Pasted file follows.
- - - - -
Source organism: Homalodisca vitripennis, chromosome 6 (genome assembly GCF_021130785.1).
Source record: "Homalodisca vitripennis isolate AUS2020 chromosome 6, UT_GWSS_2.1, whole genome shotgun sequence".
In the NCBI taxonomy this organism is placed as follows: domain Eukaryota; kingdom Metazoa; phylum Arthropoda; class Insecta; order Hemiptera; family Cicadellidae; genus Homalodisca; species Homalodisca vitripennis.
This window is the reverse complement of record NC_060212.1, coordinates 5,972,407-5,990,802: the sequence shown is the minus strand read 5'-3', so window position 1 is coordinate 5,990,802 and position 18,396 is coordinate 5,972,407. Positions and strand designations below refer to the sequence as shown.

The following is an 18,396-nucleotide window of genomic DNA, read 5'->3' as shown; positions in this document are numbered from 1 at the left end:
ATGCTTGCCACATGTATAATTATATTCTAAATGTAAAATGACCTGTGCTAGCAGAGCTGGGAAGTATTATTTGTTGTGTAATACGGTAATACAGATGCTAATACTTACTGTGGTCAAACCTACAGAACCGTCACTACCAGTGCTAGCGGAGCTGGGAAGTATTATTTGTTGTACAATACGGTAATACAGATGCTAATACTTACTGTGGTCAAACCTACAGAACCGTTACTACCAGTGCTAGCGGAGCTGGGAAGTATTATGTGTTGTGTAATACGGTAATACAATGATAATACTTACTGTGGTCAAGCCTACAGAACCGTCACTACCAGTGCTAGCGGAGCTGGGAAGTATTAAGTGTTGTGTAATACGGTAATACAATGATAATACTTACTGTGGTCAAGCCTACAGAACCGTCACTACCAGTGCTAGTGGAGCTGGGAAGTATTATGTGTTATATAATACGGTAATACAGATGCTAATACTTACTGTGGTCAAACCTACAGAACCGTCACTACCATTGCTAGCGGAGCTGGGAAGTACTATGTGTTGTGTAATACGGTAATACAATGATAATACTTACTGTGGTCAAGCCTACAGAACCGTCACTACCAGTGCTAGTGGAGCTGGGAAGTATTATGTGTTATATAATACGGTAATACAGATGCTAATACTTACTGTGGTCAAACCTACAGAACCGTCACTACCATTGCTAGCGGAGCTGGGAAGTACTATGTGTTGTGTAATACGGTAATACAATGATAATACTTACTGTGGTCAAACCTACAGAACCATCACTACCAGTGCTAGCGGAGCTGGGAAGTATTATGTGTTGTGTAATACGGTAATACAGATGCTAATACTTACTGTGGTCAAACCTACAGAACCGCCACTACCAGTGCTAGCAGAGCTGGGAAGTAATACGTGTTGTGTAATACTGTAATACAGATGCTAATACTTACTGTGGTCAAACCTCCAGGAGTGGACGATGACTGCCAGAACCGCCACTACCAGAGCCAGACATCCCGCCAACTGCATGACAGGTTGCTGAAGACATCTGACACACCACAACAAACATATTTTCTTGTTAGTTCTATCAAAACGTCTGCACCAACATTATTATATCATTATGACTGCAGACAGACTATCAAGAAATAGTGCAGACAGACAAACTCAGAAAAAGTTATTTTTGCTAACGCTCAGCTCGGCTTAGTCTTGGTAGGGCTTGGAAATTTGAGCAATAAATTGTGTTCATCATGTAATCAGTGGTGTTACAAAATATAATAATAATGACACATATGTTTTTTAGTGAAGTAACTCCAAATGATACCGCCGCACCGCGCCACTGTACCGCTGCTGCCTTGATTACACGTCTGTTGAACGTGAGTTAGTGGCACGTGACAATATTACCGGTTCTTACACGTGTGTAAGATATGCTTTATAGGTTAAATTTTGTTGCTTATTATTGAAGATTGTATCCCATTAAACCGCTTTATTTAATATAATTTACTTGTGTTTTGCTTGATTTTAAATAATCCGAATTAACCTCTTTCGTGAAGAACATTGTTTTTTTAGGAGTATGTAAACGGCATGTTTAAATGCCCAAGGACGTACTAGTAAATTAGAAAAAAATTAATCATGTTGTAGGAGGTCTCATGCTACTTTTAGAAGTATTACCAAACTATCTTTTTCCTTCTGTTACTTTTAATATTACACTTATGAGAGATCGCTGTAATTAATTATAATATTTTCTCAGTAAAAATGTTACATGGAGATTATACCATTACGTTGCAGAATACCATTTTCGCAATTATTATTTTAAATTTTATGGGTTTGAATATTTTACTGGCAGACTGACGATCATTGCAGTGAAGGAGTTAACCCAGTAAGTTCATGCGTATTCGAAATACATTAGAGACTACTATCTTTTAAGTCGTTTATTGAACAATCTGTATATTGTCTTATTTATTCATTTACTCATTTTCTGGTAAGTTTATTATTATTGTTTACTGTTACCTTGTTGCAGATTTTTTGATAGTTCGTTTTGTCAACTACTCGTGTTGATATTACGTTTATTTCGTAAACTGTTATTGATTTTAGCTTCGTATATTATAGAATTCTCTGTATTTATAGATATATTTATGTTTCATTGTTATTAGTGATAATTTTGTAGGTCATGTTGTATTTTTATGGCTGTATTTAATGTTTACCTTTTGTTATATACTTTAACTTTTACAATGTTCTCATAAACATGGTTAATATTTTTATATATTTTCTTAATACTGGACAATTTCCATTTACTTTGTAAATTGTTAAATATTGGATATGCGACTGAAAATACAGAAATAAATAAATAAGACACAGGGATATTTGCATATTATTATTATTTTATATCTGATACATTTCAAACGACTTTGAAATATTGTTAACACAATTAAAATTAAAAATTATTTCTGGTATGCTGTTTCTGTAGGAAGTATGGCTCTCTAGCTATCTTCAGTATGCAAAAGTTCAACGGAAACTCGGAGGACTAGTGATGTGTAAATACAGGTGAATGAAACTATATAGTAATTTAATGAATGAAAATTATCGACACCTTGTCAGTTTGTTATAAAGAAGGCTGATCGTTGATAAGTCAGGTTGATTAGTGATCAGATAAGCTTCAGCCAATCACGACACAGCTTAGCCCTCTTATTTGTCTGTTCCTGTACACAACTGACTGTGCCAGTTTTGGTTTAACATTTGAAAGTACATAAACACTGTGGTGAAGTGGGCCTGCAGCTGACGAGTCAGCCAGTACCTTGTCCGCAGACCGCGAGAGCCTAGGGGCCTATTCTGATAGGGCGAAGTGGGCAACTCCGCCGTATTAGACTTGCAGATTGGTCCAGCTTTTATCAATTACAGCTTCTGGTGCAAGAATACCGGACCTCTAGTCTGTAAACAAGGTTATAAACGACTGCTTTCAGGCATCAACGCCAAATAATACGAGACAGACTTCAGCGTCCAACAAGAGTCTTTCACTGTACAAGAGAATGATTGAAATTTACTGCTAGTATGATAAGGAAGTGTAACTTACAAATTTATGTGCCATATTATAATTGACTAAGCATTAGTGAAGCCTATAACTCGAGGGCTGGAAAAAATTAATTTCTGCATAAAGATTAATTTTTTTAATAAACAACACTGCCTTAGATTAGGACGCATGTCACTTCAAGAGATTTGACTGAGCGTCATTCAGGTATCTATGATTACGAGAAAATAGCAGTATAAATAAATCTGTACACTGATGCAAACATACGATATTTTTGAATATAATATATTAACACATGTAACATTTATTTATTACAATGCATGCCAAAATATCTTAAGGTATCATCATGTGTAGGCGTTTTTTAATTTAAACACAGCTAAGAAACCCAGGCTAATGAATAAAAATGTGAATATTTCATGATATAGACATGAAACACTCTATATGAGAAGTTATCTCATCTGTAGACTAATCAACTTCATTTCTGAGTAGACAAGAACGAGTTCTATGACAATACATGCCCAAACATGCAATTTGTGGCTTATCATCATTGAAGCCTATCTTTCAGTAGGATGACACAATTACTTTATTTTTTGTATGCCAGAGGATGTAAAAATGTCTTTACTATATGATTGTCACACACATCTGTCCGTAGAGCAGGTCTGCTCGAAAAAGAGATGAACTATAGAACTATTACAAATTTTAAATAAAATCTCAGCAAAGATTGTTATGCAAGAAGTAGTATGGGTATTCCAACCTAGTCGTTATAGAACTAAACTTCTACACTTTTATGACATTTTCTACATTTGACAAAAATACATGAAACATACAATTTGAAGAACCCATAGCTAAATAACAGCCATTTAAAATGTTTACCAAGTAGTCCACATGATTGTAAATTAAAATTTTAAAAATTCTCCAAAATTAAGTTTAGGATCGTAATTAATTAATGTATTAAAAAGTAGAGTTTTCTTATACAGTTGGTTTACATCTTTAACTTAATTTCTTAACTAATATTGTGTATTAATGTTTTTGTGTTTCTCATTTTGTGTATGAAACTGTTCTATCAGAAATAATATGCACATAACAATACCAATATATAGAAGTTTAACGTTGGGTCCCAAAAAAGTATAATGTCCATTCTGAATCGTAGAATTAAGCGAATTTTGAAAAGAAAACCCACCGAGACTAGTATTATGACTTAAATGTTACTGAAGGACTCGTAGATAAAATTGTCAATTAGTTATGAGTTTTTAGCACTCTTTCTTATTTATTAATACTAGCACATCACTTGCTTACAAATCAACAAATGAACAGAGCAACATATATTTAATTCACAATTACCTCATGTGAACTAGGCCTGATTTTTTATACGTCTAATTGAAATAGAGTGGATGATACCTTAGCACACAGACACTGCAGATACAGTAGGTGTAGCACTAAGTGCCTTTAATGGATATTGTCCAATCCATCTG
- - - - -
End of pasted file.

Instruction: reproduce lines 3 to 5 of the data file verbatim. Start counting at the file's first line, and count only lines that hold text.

In the NCBI taxonomy this organism is placed as follows: domain Eukaryota; kingdom Metazoa; phylum Arthropoda; class Insecta; order Hemiptera; family Cicadellidae; genus Homalodisca; species Homalodisca vitripennis.
This window is the reverse complement of record NC_060212.1, coordinates 5,972,407-5,990,802: the sequence shown is the minus strand read 5'-3', so window position 1 is coordinate 5,990,802 and position 18,396 is coordinate 5,972,407. Positions and strand designations below refer to the sequence as shown.

The following is an 18,396-nucleotide window of genomic DNA, read 5'->3' as shown; positions in this document are numbered from 1 at the left end: